Camp authorities said there are dozens of international aid organizations, including UN organizations, operating in the camp, distributing food baskets monthly in addition to non-food items such as blankets, mattresses, kerosene heaters for winter and fans for summer, in addition to the medical supplies donated by the WHO, Doctors Without Borders, and the local Kurdish Red Crescent (KRC) organization.
“A woman with children spends about 10,000-15,000 SYP a day, about 450,000 SYP ($250) on walnuts, juice, and sweets, which we call luxury food, that is not available at all for the refugees in the other section,” says Ahmad, a salesman who has a mobile shop and comes to the foreigners’ section market every day. Ahmad said some ISIS families receive more than $2,000 a month, but spend maximum $300.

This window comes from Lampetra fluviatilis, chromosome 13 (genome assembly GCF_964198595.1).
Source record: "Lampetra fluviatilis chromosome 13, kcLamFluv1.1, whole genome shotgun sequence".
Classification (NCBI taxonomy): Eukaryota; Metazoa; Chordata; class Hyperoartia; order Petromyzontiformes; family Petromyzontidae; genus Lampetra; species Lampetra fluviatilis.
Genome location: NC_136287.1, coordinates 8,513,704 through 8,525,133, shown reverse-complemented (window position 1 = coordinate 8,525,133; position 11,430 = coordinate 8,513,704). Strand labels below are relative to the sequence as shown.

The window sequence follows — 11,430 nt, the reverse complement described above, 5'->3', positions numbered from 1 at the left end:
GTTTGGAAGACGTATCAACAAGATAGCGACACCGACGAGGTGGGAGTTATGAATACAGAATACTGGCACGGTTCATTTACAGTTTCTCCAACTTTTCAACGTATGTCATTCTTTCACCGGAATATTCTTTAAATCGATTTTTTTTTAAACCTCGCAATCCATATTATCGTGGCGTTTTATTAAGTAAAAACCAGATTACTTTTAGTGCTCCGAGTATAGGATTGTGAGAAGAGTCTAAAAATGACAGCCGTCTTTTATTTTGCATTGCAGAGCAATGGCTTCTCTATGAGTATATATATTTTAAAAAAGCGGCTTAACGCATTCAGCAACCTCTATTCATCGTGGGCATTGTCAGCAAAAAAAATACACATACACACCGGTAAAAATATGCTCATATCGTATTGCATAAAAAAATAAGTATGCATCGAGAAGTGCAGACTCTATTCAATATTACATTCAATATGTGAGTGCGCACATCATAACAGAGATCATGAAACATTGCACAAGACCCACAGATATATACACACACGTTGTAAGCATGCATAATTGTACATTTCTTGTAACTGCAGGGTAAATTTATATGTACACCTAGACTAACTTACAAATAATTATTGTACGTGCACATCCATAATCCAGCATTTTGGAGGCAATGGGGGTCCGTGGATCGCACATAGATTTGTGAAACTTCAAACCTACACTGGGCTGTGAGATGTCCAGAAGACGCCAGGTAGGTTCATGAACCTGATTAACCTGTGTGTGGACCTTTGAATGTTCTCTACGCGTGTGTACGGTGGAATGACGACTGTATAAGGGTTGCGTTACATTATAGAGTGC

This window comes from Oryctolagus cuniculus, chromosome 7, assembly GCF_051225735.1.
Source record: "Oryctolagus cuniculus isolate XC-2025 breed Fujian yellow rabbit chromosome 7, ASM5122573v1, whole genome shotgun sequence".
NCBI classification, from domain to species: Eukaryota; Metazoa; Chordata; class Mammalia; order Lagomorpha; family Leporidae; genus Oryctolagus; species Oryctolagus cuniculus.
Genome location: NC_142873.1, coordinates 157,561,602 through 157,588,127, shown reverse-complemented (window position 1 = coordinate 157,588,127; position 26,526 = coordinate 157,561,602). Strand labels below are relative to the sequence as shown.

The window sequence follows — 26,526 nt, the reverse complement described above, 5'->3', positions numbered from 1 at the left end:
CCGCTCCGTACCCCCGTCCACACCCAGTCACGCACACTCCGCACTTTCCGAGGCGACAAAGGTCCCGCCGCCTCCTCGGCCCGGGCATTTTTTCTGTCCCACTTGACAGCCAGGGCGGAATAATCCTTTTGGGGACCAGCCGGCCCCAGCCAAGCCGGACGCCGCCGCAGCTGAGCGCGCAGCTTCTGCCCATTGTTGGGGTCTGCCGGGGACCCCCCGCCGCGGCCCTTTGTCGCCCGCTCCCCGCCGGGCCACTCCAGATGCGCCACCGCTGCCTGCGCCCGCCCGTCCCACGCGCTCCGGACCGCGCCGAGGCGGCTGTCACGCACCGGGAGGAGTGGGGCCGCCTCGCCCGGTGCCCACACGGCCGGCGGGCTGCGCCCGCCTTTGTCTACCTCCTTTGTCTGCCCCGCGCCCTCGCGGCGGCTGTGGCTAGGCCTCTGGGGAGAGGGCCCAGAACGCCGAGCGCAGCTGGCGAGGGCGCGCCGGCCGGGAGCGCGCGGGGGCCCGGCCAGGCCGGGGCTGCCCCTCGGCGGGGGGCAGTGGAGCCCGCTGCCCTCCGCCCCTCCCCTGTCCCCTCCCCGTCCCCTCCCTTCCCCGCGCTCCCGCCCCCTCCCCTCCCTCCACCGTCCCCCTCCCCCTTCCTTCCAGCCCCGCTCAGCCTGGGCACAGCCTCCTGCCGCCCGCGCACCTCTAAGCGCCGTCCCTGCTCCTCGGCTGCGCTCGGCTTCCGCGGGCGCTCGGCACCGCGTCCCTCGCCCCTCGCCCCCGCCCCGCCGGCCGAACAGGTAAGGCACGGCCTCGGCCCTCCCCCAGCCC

Omar, a 9-year-old Uzbek child buying ice cream for his brothers, said his mother cooks chicken and rice almost every day. “My mom has a lot of money; she said she is saving it for us and that we will need it when we grow up,” he said when asked about his family’s financial situation.
There is only one money transfer facility in the ISIS foreigners’ section, where camp authorities established a separate market a few months ago for foreign women in order to prevent them from shopping in the camp’s main market after Russian and Turkish ISIS women stabbed security guards in the main market multiple times last summer.